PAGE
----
While the foregoing description refers to a conventional TO-can semiconductor package, other kinds of semiconductor packages may also be used.

While particular embodiments of the invention have been described, it will be apparent to those skilled in the art that various modifications may be made in the embodiments without departing from the spirit of the present invention. Such modifications are all within the scope of this invention.

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Referenced by
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US6795622Jun 4, 2002Sep 21, 2004The Trustess Of Princeton UniversityPhotonic integrated circuits
US6798794 *Nov 19, 2002Sep 28, 2004Sony CorporationSemiconductor laser device, astigmatic correction plate used therefor and method of arranging the astigmatic correction plate
US6819814Aug 15, 2003Nov 16, 2004The Trustees Of Princeton UniversityTwin waveguide based design for photonic integrated circuits
US6920161Aug 2, 2002Jul 19, 2005Oepic Semiconductors, Inc.High-speed TO-can optoelectronic packages
US7044660 *Jul 21, 2005May 16, 2006Lightwaves 2020, Inc.Erbium-doped fiber amplifier and integrated circuit module components
US7136568 *Apr 29, 2005Nov 14, 2006Finisar CorporationMethod and assembly for aligning optical components
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US7302124Oct 18, 2001Nov 27, 2007The Trustees Of Princeton UniversityTwin waveguide based design for photonic integrated circuits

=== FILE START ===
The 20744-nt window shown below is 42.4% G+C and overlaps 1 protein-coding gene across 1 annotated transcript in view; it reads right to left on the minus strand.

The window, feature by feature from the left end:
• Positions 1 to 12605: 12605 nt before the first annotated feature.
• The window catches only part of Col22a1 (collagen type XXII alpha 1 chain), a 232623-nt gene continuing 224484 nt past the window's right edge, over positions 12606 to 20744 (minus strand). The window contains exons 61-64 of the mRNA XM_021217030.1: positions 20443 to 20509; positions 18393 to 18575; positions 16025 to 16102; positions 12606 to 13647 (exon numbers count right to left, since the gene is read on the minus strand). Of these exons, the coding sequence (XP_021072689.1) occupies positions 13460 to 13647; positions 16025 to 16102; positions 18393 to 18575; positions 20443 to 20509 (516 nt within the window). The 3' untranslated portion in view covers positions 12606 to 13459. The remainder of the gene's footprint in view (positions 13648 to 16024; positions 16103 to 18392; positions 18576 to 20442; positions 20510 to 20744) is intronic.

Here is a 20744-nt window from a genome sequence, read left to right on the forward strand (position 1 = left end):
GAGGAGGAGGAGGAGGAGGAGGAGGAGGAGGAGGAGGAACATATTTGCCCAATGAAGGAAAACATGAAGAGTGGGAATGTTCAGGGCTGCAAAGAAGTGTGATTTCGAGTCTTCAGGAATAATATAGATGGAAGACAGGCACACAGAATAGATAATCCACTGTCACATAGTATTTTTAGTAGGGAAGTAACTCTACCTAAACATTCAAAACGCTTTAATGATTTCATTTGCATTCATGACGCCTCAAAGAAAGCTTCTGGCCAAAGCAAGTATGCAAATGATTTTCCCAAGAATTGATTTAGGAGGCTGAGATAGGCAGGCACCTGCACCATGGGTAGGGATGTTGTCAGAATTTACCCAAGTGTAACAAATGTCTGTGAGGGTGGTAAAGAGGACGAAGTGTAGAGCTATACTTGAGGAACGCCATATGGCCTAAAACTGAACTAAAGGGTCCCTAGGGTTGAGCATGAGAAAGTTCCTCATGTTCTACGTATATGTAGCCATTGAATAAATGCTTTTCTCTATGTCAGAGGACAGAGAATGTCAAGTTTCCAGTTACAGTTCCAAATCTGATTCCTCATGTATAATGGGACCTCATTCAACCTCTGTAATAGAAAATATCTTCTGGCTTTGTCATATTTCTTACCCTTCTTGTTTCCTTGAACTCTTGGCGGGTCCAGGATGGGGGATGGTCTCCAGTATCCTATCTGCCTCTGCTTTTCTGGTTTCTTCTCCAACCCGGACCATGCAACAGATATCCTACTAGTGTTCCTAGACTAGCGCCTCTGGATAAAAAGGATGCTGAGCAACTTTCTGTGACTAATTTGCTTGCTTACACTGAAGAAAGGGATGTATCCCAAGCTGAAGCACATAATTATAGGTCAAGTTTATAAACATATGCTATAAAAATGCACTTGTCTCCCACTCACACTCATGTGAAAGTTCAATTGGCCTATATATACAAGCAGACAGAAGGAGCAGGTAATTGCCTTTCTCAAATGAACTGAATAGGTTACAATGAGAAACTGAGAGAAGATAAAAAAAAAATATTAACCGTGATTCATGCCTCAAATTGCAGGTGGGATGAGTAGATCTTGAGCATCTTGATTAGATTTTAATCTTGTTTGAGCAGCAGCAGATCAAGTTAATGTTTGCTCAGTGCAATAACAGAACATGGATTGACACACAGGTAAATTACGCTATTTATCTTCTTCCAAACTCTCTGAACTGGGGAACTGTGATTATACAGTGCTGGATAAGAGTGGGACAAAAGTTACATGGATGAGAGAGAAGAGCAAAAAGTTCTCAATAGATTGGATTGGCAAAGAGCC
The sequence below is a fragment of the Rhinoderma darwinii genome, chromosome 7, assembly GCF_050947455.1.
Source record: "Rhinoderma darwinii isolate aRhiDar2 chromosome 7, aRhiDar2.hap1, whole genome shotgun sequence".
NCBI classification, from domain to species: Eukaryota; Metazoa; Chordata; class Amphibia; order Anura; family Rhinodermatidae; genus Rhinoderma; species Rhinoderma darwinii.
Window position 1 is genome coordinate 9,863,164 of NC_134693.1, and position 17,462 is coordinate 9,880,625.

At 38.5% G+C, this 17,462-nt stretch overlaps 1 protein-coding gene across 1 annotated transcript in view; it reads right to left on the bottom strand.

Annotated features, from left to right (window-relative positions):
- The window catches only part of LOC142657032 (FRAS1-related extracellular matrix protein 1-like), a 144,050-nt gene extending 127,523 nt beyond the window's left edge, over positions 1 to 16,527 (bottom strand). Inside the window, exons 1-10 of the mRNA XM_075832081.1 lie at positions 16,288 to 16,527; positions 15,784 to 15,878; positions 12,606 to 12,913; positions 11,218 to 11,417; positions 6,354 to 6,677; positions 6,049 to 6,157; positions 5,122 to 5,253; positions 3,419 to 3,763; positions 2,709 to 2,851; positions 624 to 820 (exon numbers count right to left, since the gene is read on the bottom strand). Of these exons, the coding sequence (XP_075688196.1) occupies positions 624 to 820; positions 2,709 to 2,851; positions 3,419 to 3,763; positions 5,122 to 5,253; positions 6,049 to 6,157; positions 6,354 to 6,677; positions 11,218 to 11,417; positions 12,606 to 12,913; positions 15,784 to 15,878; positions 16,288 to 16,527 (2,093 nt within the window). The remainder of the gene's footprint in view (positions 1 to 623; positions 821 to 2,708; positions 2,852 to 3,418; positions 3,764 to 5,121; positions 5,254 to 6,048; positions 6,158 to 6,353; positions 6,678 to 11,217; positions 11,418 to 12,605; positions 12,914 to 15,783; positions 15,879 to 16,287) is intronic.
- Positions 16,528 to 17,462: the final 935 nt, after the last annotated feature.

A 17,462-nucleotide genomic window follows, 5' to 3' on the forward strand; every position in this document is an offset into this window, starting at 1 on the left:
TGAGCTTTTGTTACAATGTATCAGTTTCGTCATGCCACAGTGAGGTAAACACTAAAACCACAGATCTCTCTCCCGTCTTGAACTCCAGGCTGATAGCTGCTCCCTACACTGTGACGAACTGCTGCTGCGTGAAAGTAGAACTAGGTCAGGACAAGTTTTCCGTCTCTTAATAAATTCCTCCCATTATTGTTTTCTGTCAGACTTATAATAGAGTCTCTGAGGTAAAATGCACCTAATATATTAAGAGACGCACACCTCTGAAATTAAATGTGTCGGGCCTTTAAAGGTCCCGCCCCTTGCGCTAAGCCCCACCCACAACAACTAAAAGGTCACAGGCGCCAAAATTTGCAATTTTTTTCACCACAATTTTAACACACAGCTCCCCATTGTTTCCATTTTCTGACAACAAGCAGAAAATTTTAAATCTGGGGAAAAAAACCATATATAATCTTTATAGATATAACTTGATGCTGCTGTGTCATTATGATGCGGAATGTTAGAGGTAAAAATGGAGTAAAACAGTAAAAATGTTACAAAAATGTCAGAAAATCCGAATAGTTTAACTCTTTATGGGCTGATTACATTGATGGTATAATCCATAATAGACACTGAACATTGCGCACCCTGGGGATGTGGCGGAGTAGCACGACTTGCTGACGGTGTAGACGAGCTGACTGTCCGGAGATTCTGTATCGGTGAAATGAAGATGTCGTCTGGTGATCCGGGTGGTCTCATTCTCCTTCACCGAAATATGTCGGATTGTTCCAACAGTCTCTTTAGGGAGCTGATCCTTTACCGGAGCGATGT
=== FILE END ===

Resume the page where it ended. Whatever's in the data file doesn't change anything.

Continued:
US7343061Nov 15, 2005Mar 11, 2008The Trustees Of Princeton UniversityIntegrated photonic amplifier and detector
US7826693Oct 26, 2007Nov 2, 2010The Trustees Of Princeton UniversityMonolithically integrated reconfigurable optical add-drop multiplexer
US7852397 *Nov 2, 2006Dec 14, 2010Olympus CorporationElectronic imaging apparatus provided with a dustproof member
US8550639 *Nov 16, 2011Oct 8, 2013Robert Bosch GmbhCover device for a micro-optomechanical component, and manufacturing method for such a cover device
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CN100479277CNov 30, 2004Apr 15, 2009索尼株式会社External resonator type semiconductor laser
EP1691458A1 *Nov 30, 2004Aug 16, 2006Sony CorporationExternal resonator type semiconductor laser
Classifications
U.S. Classification372/43.01, 257/433, 257/680, 257/434
International ClassificationH01S5/022, H01S5/10, H01S5/14
Cooperative ClassificationH01S5/1085, H01S5/02252, H01S5/101, H01S5/02212, H01S5/141, H01S5/02296
European ClassificationH01S5/022W8, H01S5/022F2